It’s safe to say you can never have too much monitoring of animals in the post-operative period. When patients aren’t continuously and consistently monitored, critical problems can remain undiscovered. 

Studies have found that improvements in monitoring and management of patients in the postoperative period could reduce complications substantially. This is even more true when looking during the first 24 hours. 

To start with, animals should be in a clean and dry area for observation – in a space where they can be monitored for their own unique recovery needs. And, as we’ve already stated, particular attention should be paid to temperature, pulse and heartbeat. 


Hypothermia following surgery with anaesthesia is an incredibly common complication in animal patients. In fact, recent studies document incidence rates as high as 85-97% in cats and dogs – an alarming statistic. One of the reasons hypothermia is so high following surgery is due to the anaesthetic used throughout, which has a holistic effect on an animal’s thermoregulation. An animal’s usual behaviour responses to an altered body temperature is impaired, and the trigger for usual physiological responses is altered. 

Essentially, animals are unable to regulate or maintain their body temperature. And when an animal is hypothermic, their recovery can be delayed – which is why it’s so important to assist with their temperature. But what can help?

From study to study, and expert to expert, the answer – unsurprisingly – is warmth. Specifically, what’s called ‘active warming’ – when an external heat source is applied to the patient. For example, heat mats – which our WELLKennels offer –  provide precise temperature control, tailored to the individual patient’s needs. Of course, patients still need to be constantly monitored until their temperature is above 37°C.


When we speak of temperature control in post-operative care, it’s not just in terms of hypothermia.

Anaesthesia, and surgery more broadly, can have a profound impact on an animal’s thermoregulatory system. In turn, relatively small changes in a patient’s body temperature may have detrimental effects – on both cellular and tissue function. 

Combining temperature control with monitoring is of the utmost importance. The temperature of a patient should be read and recorded as soon as possible once the patient has settled into the recovery area. For patients showing signs of hypothermia, the temperature should be checked every 15 minutes; otherwise, every 30. 

Although this is the recommendation, it’s unfortunately not the routine. The Confidential Enquiry into Perioperative Small Animal Fatalities found that temperature was measured during the postoperative period in only 11-14% of anaesthetised small animal patients. 

Dependent on the patients temperature, a kennel may need to be made warmer or cooler to tailor to the patients requirements. With our WELLKennels, the built-in heat mats allow tailored temperature settings; a heated surface and cool surface exists to find this ideal balance. In addition, and as Dr Sophie Hall from Meadow Hall Vets says, the kennels come with their own ventilation to mitigate the possibility of kennels getting too hot – but they’ve never had any concerns.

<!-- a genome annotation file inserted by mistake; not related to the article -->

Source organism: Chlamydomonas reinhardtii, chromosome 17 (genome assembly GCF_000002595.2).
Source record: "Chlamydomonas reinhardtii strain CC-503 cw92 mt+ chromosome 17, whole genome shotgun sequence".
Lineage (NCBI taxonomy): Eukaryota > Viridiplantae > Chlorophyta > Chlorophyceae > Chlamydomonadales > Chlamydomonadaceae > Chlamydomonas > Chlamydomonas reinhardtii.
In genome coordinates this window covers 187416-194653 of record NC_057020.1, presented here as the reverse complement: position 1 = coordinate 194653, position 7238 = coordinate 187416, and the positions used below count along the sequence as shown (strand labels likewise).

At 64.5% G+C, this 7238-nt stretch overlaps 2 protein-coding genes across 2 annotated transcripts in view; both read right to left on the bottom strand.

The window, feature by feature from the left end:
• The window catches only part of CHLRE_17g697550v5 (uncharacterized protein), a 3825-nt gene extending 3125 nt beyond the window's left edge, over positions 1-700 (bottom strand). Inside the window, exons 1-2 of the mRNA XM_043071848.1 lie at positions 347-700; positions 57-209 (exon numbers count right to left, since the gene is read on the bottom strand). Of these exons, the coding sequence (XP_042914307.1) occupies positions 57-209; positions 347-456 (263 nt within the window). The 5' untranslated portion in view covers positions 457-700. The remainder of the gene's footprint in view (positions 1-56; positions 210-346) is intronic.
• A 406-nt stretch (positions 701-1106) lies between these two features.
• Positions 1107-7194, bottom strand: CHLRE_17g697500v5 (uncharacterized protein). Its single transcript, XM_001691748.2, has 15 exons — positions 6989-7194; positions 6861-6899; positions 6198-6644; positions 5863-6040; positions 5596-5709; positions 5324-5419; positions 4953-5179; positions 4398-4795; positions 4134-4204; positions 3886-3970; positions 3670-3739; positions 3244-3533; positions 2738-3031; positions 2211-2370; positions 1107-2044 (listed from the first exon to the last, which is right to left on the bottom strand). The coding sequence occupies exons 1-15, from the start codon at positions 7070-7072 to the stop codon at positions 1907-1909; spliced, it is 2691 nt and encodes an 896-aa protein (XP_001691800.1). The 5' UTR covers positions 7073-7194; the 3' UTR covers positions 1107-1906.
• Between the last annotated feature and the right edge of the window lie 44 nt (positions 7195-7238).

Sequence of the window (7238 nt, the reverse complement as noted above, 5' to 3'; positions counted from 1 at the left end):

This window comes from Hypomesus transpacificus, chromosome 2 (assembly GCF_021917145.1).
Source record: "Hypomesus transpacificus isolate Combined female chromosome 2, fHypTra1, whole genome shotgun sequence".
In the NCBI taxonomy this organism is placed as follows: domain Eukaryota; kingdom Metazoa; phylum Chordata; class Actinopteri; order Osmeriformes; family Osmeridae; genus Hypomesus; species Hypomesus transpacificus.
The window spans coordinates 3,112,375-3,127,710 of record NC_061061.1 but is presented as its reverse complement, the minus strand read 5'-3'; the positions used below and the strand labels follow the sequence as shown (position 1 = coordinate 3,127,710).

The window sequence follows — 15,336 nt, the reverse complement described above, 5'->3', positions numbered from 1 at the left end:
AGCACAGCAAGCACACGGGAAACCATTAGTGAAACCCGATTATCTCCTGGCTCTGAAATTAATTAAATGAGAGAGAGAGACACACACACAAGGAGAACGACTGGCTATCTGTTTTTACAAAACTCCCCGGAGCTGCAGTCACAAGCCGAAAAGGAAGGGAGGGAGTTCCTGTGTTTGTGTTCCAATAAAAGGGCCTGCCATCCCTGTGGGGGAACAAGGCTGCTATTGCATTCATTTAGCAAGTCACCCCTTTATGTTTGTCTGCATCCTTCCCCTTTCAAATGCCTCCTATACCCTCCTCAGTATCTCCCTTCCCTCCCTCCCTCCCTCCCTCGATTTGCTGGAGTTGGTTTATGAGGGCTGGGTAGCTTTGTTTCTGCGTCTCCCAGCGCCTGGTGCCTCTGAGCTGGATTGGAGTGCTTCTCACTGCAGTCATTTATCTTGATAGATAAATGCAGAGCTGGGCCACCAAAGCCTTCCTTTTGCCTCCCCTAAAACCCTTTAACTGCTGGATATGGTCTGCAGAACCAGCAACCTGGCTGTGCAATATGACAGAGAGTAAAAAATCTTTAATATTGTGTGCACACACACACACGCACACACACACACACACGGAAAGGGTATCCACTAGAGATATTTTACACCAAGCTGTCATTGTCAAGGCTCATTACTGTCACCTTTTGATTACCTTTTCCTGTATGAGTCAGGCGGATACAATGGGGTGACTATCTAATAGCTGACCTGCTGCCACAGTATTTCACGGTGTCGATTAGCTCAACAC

For human and animal alike, sleep is a vital process essential for survival. Of course, there is too much – and too little – of a good thing. 

If an animal patient does not receive enough sleep in their post-operative recovery, this deprivation can lead to the depletion of glycogen stores and increases in oxidative stress and free radical production. In fact, studies have shown pain is felt more acutely in patients that are sleep-deprived or anxious. 

However, uninterrupted rest can result in longer recovery and potential complications in some cases – encouraging movement (where able) can help animal patients recover from anaesthesia. 

Providing a calm place to rest is important – as quiet periods are essential to facilitate proper rest and recovery. This, includes periods of dim light or darkness – avoiding disruption to an animal’s circadian rhythm where possible. 

This, of course, may be done with natural light – but is wholly dependent on a practice’s layout and window availability. Being able to provide periods of daylight and recovery – like our patented DRC Lighting System – is essential to an animal’s ability to rest. In addition, the recovery setting of DRC – which is red lighting – allows an animal to rest, but also allows veterinary teams the ability to carry out visual observations without interrupting the patient.  

We know – and we’ve seen here – just why post-operative monitoring of animals in recovery is so important. There’s no one-size-fits-all when it comes to monitoring – it will vary based on the type of animal; its age, weight and other variables; disease process; pain profile; other medical conditions are more. However, monitoring should be continued until a patient is in a ‘normal’ state, and able to lift their head. 

But with so many elements to be considered, it’s helpful to have enclosures that assist you with monitoring. Our WELLKennels offer many solutions without the need for extra devices or clutter – those mentioned throughout, and then some. Features include integrated IV stand and pump holders; illuminated glass whiteboard for recording and viewing of notes, no matter the external lighting; internal ceiling vent and ventilation kit – along with the aforementioned DRC Lighting System and built-in thermostatically controlled heat mats.

At a time of such importance, you want animal housing that offers greater operational efficiency, enhanced safety and streamlined workflows – allowing your team to cater care to the unique needs of each individual patient, and their recovery.